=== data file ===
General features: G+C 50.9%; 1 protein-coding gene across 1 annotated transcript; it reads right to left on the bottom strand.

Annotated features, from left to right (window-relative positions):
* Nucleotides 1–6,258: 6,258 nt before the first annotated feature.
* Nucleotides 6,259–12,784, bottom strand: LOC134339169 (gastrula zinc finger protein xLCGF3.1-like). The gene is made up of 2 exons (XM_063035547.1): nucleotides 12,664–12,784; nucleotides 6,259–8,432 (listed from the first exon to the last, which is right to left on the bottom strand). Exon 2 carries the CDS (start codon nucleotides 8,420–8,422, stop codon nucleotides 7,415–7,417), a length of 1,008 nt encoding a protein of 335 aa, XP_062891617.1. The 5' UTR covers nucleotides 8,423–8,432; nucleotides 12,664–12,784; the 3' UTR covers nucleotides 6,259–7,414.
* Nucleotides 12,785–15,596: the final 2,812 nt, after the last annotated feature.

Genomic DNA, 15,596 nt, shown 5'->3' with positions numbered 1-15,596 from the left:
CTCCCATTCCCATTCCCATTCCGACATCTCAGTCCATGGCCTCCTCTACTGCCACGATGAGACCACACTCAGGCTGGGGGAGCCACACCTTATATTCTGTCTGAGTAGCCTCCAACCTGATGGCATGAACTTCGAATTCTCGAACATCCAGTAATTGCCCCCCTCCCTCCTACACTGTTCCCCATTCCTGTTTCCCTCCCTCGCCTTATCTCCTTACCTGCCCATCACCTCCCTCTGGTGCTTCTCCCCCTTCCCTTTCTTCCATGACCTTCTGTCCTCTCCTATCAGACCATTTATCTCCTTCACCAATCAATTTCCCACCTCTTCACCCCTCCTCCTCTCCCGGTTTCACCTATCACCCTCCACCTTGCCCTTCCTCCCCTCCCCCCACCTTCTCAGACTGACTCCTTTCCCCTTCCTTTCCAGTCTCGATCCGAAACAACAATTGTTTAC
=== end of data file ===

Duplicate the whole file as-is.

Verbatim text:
General features: G+C 50.9%; 1 protein-coding gene across 1 annotated transcript; it reads right to left on the bottom strand.

Annotated features, from left to right (window-relative positions):
* Nucleotides 1–6,258: 6,258 nt before the first annotated feature.
* Nucleotides 6,259–12,784, bottom strand: LOC134339169 (gastrula zinc finger protein xLCGF3.1-like). The gene is made up of 2 exons (XM_063035547.1): nucleotides 12,664–12,784; nucleotides 6,259–8,432 (listed from the first exon to the last, which is right to left on the bottom strand). Exon 2 carries the CDS (start codon nucleotides 8,420–8,422, stop codon nucleotides 7,415–7,417), a length of 1,008 nt encoding a protein of 335 aa, XP_062891617.1. The 5' UTR covers nucleotides 8,423–8,432; nucleotides 12,664–12,784; the 3' UTR covers nucleotides 6,259–7,414.
* Nucleotides 12,785–15,596: the final 2,812 nt, after the last annotated feature.

Genomic DNA, 15,596 nt, shown 5'->3' with positions numbered 1-15,596 from the left:
CTCCCATTCCCATTCCCATTCCGACATCTCAGTCCATGGCCTCCTCTACTGCCACGATGAGACCACACTCAGGCTGGGGGAGCCACACCTTATATTCTGTCTGAGTAGCCTCCAACCTGATGGCATGAACTTCGAATTCTCGAACATCCAGTAATTGCCCCCCTCCCTCCTACACTGTTCCCCATTCCTGTTTCCCTCCCTCGCCTTATCTCCTTACCTGCCCATCACCTCCCTCTGGTGCTTCTCCCCCTTCCCTTTCTTCCATGACCTTCTGTCCTCTCCTATCAGACCATTTATCTCCTTCACCAATCAATTTCCCACCTCTTCACCCCTCCTCCTCTCCCGGTTTCACCTATCACCCTCCACCTTGCCCTTCCTCCCCTCCCCCCACCTTCTCAGACTGACTCCTTTCCCCTTCCTTTCCAGTCTCGATCCGAAACAACAATTGTTTAC